Sidebar: Billionaires, Dutch Coal & Snake Farms

As you will see in a moment, I’ve indulged myself this week not just by focusing on a court case that was decided in 2020 (and which arguably has no real Cape Breton connection unless your Cape Breton includes Mulgrave) but by following up all sorts of weird odds and ends connected to that case.

By way of explanation, I should tell you that I had two other stories planned for this week, but I wasn’t able to pull them together in time. And while waiting for information related to those other stories, I found myself reading the latest decision in Matthews v Ocean Nutrition Canada Ltd and the next thing you know…

Next week, I’ll have those other two stories for you, but for now, I hope you’ll find this ONC/Royal DSM stuff as oddly fascinating as I do.


Royal DSM

Royal DSM, the company that paid $540 million for Ocean Nutrition Canada Ltd (OCN) in 2012, describes itself as a “global purpose-led science-based company in Health, Nutrition & Bioscience, applying science to improve the health of people, animals and the planet.”

This description occurs in a March 2022 news release explaining how, to improve the health of people, animals and the planet, Royal DSM spent €25.5 million — CAN$35.4 million — repurchasing its own shares to cover “commitments for the final stock dividend 2021 and share based compensation plans.” There’s purpose for you.

(Also, note the repeated use of the word “science,” it will be worth remembering when we discuss the actual science around supplements.)

“DSM” stands for “Dutch State Mines,” the English translation of the company’s original name —  De Nederlandse Staatsmijnen — although, according to the company website, it now has a “more relevant (albeit less formal) meaning for our people: Doing Something Meaningful.” (Like buying back its own shares.)

Dutch State Mines

Dutch State Mines. The website I mentioned has an incredible photo gallery of old pictures. (Source

DSM was established in 1902 by the Dutch government to mine coal in the Southern Province of Limburg. (It remained state-owned until 1989, when the government sold 69% of its shares, selling off the remainder in 1997).The last mine closed in the early ’70s, but the company had diversified by then, moving into petrochemicals, although the potted history on its website tries to skip this period entirely:

We’ve always been an ambitious company. Our evolution has continued unabated after we closed the last coal mine in the early 70s. In the past 20 years we transformed once again, as we began to focus more on creating science-based solutions in health, nutrition and sustainable living.

Fortunately, there’s a website dedicated to the region and it offers more detail about the petrochemical period. Having been founded as a coal mining company:

Later on, the production of ammonia and fertilizers was added based on by-products that were released during the gasification of coal. In 1960 the Dutch coal mines achieved a record production of 23 million tons. However, the cost was higher than that of imported coal. In addition, a major gas discovery was made in Slochteren in Groningen.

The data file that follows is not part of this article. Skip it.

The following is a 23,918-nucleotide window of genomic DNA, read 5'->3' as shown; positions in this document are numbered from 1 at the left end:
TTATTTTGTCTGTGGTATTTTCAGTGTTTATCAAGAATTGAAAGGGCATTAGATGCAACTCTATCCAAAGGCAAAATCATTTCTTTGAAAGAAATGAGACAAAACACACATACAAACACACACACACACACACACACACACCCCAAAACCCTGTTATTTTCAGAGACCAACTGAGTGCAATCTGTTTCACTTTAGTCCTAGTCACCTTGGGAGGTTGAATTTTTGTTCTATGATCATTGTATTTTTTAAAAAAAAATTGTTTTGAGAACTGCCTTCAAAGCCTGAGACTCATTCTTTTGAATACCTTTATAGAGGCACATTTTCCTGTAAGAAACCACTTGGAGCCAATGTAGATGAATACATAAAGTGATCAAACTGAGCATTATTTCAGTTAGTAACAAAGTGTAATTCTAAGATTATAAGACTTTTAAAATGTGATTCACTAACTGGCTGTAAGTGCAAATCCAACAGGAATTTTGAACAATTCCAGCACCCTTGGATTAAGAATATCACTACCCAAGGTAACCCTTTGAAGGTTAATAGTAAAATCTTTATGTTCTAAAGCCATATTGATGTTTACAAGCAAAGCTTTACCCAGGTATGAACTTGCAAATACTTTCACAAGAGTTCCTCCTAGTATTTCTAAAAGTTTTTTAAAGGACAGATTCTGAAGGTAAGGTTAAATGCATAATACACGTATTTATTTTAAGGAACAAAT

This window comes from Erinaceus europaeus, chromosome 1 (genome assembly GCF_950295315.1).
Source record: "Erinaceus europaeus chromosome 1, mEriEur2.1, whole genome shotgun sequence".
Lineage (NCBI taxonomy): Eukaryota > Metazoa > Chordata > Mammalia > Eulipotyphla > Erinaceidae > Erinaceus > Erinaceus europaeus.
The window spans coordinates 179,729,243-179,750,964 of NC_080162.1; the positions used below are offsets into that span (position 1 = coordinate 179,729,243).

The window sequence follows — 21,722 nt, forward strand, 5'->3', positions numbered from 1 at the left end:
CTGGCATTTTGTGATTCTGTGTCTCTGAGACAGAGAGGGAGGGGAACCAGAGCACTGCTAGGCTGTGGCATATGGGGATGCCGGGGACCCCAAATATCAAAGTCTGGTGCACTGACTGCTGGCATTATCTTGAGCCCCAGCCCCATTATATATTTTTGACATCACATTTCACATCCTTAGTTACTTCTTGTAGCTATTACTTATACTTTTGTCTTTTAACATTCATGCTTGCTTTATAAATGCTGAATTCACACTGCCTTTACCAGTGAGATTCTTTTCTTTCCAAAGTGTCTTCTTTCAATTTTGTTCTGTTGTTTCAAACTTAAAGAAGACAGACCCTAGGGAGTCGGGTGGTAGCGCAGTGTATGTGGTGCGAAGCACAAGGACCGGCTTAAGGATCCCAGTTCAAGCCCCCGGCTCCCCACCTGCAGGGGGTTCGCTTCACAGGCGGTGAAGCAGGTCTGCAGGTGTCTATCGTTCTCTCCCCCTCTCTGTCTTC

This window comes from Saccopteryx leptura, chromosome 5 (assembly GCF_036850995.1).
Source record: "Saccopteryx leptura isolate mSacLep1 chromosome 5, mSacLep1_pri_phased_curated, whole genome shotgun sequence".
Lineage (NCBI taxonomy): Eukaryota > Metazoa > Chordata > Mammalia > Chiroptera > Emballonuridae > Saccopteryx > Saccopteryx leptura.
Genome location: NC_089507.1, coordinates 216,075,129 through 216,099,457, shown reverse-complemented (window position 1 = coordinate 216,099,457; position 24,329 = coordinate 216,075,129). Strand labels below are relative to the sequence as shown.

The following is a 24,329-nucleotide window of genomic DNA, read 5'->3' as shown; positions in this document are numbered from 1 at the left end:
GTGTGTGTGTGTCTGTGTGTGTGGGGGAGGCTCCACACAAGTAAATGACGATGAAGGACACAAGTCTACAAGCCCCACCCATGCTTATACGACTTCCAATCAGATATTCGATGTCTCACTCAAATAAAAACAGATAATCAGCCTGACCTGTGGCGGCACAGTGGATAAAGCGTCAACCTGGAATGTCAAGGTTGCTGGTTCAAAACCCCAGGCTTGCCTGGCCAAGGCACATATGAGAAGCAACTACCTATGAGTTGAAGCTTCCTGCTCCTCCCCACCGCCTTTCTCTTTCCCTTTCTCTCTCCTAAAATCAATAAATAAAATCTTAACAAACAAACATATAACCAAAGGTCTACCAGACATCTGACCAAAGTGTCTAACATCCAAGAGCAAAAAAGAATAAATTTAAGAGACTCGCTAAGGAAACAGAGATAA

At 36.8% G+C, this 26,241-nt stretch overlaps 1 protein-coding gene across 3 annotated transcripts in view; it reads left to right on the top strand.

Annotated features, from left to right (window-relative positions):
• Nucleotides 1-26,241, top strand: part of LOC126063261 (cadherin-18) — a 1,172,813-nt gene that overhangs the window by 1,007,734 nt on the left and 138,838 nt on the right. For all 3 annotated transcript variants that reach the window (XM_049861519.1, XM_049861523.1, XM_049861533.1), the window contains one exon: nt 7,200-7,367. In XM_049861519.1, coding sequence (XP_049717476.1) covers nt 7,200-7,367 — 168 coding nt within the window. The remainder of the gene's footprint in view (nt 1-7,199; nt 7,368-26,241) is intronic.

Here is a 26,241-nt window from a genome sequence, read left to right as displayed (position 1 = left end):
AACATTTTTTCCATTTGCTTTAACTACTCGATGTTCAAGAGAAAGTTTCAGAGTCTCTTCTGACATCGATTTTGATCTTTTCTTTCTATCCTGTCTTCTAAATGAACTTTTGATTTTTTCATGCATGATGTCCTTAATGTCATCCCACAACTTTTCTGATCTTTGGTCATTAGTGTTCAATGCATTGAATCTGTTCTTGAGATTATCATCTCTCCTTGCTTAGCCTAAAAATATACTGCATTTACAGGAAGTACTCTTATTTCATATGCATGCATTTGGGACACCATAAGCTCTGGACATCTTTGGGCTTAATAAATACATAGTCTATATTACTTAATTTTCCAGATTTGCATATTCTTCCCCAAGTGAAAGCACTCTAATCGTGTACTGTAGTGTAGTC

This led to a government decision to close the coal mines. This was started in 1965 and the last mine was closed in 1973. In that year it was also decided to use the abbreviation DSM as a name from now on.

Sound familiar? From that point, DSM:

…expanded its chemical activities significantly. Initially there was a strong emphasis on bulk chemicals, but production shifted more towards end products such as plastics and industrial and fine chemicals. This shift ultimately resulted in the sale of the petrochemical activities in 2002 to the Saudi company SABIC.

In 2007, “DSM said goodbye to bulk chemicals altogether.” At that point, thanks in part to some acquisitions, its focus was “the food industry, the health sector, the automotive industry, paint and construction.” This past year, it sold off its materials business and now has three main units: health, nutrition and bioscience.



In his decision in Matthews v Ocean Nutrition Canada Limited, Justice Arthur LeBlanc noted that in October 2005, there was a “serious explosion” at ONC’s plant in Arcadia, Wisconsin. Two of the nine people in the plant the time were transported to hospital, treated for injuries and released. A brief newspaper account of the incident suggested the explosion might have been related to a spray dryer (a piece of equipment used in the microencapsulation process) and noted that OCN management were on site “attempting to make a determination as to the cause of the incident.”

A follow-up story from July 2006 explained that the sprayer had been completely destroyed, that ONC had had to contract out work while the equipment was being repaired and that the company had begun construction of a microencapsulation plant in Dartmouth to double its capacity. This story omitted any mention of an explosion, referring only to a fire, I took the phrase “serious explosion” from Justice LeBlanc’s account of events.

On 9 March 2009, there was “a serious fire” at OCN’s Mulgrave plant that resulted in damages of $1 million. The cause was eventually determined to have been “a lack of cleanliness in the pump shack.”